V’, E’ <- Run BFS(V,E) to find leaves and their edges diameter += 2 V = V/V’ E = E/E’ if |V| == 2 and |E| == 1: diameter += 1 return diameter Listing 2: Iterative algo Complexity in the iterative algorithm entails running O(1) operations and an expensive BFS operation that will cost us O(E) time for a total of O(E). FindDiameter(root): if root has no children: return 1, 1 if root.left_child: left_max , combined_left = FindDiameter(root.left_child) else: left_max , combined_left = 0,0 if root.right_child: right_max , combined_right = FindDiameter(root.right_child) else: right_max , combined_right = 0,0 return max(left_max , right_max), max(combined_left , combined_right , left_max+right_max) max1, max2 = FindDiameter(v_i) result = max(max1 ,max2) Listing 3: Recursive algo 2 For each subtree, we want to find if the max diameter goes through the root between two subtrees, or not. Additionally, we want to send the single path (path that does not go through the two node subtrees) up the recursion tree. So for each subproblem, we have two responses to return. 1. the longest single path, that goes through the children and ends in the current root 2. the longest path that combines the two single paths from the left and right children, OR, the combined path from a lower recursive step if it is longer then the current one. Problem 2 a. ′′ V = V,E ⊆ E, that is a tree. Design an algorithm to find whether T could have been the output of running DFS on the original graph. from some starting vertex. b. As the above. But now, design an algorithm to find whether this subgraph T could have been the output of running BFS on the original graph. Given an undirected graph G = (V,E) and a subgraph T = (V ,E ) where ′′ 0.2 Solution 3 0.2.1 a ′′ 1. PickaleafnodevinT=(V ,E)andfindthesamenodeinG=(V,E). 2. Start running DFS on G from node v. 3. At each iteration of DFS, instead of arbitrarily selecting the next unex- plored node to visit, select a node that is attached to vi in T. 4. If the same tree could be produced in the end, then return true. Complexity includes running DFS which takes O(E) time, and selecting a correct node to explore next in the DFS recursion based on T. For this step we will have to potentially go over the list of neighbors for each node. Notice that this step will cost a total of O(E) for the entire graph. 3 To prove this we will use the fact that DFS explores an arbitrary node in the case where we have more than one unvisited neighbor for some node. Using the given tree T as a ”map”, we direct the exploration in the direction dictated by T. If the directed exploration is able to reconstruct T than we have shown that DFS could produce it. If it did not, than there is no way DFS could have produced the tree T. 0.2.2 b ′′ 1. ForeachnodevinT=(V ,E)RunBFSstartingfromthatnodeinG 2. If the BFS run produces neighbors that are not in T, stop and start from the next node. 3. Compare the output tree and T by running BFS from both. 4. Return true if found the same tree. Complexity will be running BFS from each node which will cost us O(V E) Our proof is simple. We are searching for the root, and therefore brute forcing the search by running multiple BFS searches. If a root node exists that produces the tree T then we will find it in our search. Problem 3 Given a bipartite graph G = (M,W,E) where |M| = |W| = n, Where the node names in M are {1,2,...n}, and so are the nodes in W (M stands for Men and W stand for Women). There are undirected edges between M and W. But, the degree of nodes in M are 1 ) The whole graph contains exactly n edges). 1. IfinGeachnodeinW hasdegree1ormore,showthatthegraphisa perfect match. 2. If the graph is not a perfect match, we want to find the largest subset L from {1,2,...,n} such that the subgrapgh induced by the Men in L and the Women in L constitutes a perfect match in the induced subgraph. Your algorithm should be linear time. For example: if we have 2 men m1, m2 and 2 women w1, w2 and edges e1, e2 going from < m1, w1 >, < m2, w1 >. A subset L = {1}, since the only possible solution will be < m1, w1 >.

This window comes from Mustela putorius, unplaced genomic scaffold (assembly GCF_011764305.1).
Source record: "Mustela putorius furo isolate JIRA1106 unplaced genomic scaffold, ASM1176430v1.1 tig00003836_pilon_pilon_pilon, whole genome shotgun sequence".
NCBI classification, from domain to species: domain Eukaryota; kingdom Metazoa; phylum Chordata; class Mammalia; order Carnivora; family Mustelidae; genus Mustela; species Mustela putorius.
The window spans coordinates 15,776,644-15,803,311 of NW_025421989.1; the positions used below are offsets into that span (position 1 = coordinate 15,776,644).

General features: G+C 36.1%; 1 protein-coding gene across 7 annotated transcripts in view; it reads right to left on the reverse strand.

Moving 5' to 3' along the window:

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0.3 Solution 3
Notice that if a woman wi in W has no incoming edge, then the man corre- sponding to her mi cannot be in our final set L. We can cascade and prune in the following way:
1. Select a woman wi that has no incoming edges 2. Remove nodes wi and mi
3. Remove outgoing edges from mi
4. Repeat the process
5. L is the set of indices left in W
Our algorithm runs in O(E) time, since it can at most, remove all edges in a graph and no more.
Our proof will explain why our algorithm produces a perfect matching over a set of indices. Its clear that if a certain woman wi does not have an incoming edge it is not part of the perfect match. It follows that her corresponding man mi cannot be in the match as well, based on the definition in the question. It is left therefore to show that since mi cannot be in the match, removing outgoing edges from it will either a) create new women with no incoming edges, and the process continues, or b) will remove an edge from a woman that has more incoming edges which will either be removed later, or, if is kept will be part of the match. once all men and woman have been eliminated based on the criteria in our algorithm, we notice that all woman that are left with incoming edges and their partners are the remaining subgroup that is perfectly matched.